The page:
Still, Germans continued to immigrate to Hungary during this time. In the Batschka, they established the colonies of Bulkes (1786), Jarek, Kischker (1786), Miletitsch (1786), Neu-Schowe (1786), Neu-Werbass (1785), Sekitsch, Torschau (1784) and Tscherwenka (1785). Germans from these colonies along with others from Alt-Siwatz, Neu-Siwatz and Kutzura would eventually leave Hungary and continue on to South Russia to resettle in new Protestant colonies in Bessarabia and in the Glückstal, Hoffungstal and Grossliebental districts of Odessa Province, where colonies were founded by religious confession in enclaves consisting of only of Germans.


Karte die südliche Batschka (Map of Southern Batschka).
Source: The Emigration from Germany to Russia in the Years 1763 to 1862, Karl Stumpp (1993), p. 102.


According to Karl Stumpp in his The Emigration from Germans to Russia in the Years 1763 to 1862, the main reason for leaving Hungary was "the hard feudal service."


The living conditions could not have been favorable, otherwise it remains inexplicable why so many people from the above-mentioned villages joined the emigrants [from Germany] who were moving down the Danube or taking the overland route in the years 1804-07. They often travelled at night in their horsedrawn wagons, frequently with false documents, through Siebenbürgen [Transylvania] to the Bukowina, where they crossed the frontier at Luczawa [Suczawa], in order to pass through Moldavia and Bessarabia into the already established colonies near [the City of] Odessa. There the Russian government granted them a loan of 170 rubles for the construction of a dwelling and 50 rubles for the purchase of farm implements.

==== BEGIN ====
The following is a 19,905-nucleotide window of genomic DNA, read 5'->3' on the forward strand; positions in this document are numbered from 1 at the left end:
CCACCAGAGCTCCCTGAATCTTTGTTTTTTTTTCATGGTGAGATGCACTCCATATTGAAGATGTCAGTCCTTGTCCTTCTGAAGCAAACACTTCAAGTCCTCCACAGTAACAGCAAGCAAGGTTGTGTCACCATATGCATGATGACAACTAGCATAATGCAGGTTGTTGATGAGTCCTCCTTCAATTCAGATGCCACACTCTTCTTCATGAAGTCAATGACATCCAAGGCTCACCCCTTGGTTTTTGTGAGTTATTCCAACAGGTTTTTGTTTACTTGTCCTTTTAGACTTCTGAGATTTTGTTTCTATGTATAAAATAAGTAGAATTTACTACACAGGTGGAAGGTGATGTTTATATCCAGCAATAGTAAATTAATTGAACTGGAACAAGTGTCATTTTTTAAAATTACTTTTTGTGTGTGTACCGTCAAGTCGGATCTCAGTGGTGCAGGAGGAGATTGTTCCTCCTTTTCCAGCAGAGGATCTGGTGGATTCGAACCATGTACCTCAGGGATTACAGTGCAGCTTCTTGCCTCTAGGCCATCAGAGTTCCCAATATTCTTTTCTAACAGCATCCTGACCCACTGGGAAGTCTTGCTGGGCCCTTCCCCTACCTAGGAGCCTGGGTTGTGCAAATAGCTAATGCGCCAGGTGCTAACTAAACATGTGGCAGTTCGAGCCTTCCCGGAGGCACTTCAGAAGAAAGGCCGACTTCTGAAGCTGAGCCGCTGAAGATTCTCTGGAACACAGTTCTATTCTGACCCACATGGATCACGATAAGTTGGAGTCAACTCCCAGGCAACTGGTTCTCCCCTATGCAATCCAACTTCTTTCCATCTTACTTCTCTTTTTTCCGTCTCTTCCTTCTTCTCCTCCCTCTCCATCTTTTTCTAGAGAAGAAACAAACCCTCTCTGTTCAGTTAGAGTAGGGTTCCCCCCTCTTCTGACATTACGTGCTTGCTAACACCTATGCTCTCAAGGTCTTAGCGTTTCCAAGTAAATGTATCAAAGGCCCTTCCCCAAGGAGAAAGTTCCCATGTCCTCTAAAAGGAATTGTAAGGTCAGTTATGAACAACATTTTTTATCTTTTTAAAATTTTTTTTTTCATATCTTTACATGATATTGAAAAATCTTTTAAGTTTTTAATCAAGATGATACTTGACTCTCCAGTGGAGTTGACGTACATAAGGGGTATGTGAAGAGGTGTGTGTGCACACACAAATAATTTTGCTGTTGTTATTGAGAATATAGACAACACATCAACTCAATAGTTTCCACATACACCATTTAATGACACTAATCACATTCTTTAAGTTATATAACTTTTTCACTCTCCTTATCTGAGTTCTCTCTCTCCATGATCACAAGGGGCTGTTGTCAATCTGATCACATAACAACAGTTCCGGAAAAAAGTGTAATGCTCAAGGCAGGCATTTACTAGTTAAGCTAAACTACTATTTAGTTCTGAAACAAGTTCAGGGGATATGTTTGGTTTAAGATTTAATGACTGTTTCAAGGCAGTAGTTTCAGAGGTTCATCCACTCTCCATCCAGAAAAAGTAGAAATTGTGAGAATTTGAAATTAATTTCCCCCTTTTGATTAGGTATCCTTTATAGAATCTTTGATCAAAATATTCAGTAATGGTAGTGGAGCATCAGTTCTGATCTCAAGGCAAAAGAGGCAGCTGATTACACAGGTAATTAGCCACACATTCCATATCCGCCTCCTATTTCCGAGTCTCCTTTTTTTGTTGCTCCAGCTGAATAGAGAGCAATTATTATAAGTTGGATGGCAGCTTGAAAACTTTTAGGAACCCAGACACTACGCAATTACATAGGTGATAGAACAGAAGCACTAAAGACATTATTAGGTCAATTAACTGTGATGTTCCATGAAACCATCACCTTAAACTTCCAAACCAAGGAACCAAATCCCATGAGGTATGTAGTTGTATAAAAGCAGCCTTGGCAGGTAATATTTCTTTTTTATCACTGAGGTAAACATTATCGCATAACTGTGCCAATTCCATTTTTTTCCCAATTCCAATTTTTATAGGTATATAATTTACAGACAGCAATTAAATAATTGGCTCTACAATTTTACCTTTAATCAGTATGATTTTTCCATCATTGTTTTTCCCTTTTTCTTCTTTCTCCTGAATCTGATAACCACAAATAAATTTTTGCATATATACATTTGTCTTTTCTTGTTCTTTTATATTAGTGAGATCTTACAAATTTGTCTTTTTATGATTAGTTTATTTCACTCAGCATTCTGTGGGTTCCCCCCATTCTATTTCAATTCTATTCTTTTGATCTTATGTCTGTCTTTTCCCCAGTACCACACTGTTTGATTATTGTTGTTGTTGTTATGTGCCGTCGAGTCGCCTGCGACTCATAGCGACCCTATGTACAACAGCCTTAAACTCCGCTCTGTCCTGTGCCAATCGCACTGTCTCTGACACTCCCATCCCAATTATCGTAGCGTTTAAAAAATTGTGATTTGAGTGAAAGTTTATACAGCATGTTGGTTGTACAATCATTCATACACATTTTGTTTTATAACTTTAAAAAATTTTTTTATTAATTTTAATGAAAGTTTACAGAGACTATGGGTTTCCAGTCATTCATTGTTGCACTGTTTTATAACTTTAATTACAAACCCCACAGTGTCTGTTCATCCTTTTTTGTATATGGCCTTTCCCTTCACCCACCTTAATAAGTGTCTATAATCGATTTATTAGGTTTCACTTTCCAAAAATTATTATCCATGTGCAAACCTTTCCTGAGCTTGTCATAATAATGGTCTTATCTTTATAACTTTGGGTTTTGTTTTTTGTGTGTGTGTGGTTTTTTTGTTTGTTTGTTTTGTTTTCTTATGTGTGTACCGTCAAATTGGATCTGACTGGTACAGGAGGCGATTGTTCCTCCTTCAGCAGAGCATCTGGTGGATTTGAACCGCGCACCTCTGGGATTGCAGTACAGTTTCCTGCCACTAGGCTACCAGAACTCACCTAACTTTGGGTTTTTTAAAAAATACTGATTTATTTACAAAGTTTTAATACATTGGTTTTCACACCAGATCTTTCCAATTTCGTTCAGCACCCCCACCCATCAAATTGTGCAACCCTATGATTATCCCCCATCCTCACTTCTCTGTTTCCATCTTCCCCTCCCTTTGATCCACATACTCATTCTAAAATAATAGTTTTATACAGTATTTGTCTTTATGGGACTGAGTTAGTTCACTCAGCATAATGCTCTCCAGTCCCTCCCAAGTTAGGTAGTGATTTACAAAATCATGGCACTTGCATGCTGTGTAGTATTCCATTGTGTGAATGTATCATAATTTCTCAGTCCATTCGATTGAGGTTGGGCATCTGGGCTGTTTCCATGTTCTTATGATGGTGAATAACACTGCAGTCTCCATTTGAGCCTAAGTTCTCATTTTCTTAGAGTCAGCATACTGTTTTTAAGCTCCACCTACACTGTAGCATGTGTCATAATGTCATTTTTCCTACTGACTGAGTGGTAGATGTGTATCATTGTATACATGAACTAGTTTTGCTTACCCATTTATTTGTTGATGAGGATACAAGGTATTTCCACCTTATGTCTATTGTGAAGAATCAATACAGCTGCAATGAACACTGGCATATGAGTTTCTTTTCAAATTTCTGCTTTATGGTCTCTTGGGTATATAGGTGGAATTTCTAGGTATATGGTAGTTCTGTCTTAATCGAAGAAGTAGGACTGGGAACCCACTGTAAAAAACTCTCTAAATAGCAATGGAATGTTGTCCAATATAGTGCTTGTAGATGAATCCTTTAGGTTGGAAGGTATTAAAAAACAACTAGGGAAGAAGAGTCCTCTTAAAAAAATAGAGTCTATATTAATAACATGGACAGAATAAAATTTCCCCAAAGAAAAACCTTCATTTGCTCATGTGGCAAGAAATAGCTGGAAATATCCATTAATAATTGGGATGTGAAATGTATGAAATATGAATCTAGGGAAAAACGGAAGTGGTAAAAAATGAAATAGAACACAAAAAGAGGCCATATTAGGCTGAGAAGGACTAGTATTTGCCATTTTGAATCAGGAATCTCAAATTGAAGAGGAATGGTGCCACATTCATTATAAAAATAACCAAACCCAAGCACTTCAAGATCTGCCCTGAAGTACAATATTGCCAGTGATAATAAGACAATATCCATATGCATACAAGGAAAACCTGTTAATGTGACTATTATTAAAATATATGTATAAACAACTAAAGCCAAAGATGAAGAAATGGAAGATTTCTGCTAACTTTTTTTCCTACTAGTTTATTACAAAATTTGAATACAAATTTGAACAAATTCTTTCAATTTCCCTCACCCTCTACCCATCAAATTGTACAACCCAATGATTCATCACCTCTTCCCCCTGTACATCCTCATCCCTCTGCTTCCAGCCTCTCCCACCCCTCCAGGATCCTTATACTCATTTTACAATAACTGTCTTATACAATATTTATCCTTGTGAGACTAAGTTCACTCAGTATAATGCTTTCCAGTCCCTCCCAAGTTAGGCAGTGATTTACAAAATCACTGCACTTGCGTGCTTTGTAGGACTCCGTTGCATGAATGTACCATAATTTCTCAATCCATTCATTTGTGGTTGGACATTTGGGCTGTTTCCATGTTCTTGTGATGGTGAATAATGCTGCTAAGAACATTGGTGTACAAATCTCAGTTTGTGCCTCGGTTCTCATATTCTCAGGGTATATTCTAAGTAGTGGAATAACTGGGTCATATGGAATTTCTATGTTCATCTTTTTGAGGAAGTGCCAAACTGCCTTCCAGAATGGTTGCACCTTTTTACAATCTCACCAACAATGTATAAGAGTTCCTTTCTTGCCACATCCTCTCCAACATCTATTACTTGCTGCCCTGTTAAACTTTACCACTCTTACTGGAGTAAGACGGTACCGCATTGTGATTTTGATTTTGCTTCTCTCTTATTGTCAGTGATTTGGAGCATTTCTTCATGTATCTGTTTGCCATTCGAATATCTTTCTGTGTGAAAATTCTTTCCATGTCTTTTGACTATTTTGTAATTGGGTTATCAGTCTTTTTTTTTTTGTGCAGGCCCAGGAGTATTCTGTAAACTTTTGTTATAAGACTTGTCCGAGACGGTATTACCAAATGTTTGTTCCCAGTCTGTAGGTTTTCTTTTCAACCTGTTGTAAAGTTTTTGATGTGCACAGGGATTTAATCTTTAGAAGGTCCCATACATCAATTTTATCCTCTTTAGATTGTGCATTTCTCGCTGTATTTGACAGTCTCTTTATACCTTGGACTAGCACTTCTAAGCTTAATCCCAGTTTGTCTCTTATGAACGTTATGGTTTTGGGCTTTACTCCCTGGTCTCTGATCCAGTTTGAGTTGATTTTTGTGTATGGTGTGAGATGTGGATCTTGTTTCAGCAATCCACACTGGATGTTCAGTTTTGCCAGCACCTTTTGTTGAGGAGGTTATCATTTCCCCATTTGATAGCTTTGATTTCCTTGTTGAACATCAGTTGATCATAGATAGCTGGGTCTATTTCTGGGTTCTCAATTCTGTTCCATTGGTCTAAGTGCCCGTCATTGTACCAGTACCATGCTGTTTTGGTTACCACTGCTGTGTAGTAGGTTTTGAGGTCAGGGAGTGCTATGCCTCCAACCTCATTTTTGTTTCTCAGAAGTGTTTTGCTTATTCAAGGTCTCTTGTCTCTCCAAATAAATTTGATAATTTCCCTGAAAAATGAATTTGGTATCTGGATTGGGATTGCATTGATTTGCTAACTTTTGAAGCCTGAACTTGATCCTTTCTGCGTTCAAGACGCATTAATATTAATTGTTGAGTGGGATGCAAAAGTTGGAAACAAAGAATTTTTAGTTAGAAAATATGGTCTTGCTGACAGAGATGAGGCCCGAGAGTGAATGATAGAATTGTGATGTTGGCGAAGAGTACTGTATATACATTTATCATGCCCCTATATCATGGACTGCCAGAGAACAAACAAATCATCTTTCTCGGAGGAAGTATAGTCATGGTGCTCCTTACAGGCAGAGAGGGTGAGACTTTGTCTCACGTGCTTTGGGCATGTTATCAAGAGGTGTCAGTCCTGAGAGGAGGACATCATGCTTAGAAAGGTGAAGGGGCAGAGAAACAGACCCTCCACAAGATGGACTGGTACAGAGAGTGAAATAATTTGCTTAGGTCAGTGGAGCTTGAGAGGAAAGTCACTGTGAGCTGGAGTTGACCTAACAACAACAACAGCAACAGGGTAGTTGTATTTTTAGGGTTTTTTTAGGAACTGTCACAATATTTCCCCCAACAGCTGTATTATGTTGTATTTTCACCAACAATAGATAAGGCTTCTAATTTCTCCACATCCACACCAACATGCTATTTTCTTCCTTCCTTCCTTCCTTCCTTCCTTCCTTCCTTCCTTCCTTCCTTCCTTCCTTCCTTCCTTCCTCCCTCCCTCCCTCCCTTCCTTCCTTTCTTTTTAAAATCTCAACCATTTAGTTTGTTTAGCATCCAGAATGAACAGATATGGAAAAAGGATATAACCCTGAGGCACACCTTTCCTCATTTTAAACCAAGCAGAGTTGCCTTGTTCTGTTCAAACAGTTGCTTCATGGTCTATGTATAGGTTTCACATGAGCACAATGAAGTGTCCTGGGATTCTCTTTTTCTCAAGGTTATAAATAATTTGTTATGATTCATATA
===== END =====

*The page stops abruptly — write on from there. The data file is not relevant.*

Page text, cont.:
There were initially 16 families that immigrated to Russia to determine if it was a viable alternative to the Batschka. It seemed it was. Another 92 families followed and later another 132 families joined the others in Russia.

Below is a table of German colonies in Russia to which Germans from Hungary immigrated. Note the founding date of the colonies. Some were not founded until the 1840s, so that means Germans from Hungary, including other localities than the Batschka, continued to immigrate to Russia long after those initial families scouted the area.


Colony GroupGerman Colony in RussiaFounded ReligionNumber of Germans Families from Hungary
LiebentalAlexanderhilf1804Protestant21
LiebentalFreudental1805Protestant78
LiebentalGüldendorf1817Protestant3
LiebentalJosefstal1804Protestant7
LiebentalNeuburg1804Protestant29
LiebentalPeterstal1805Protestant5
LiebentalFranzfeld*1804Catholic13*
GlückstalBergdorf1809Protestant1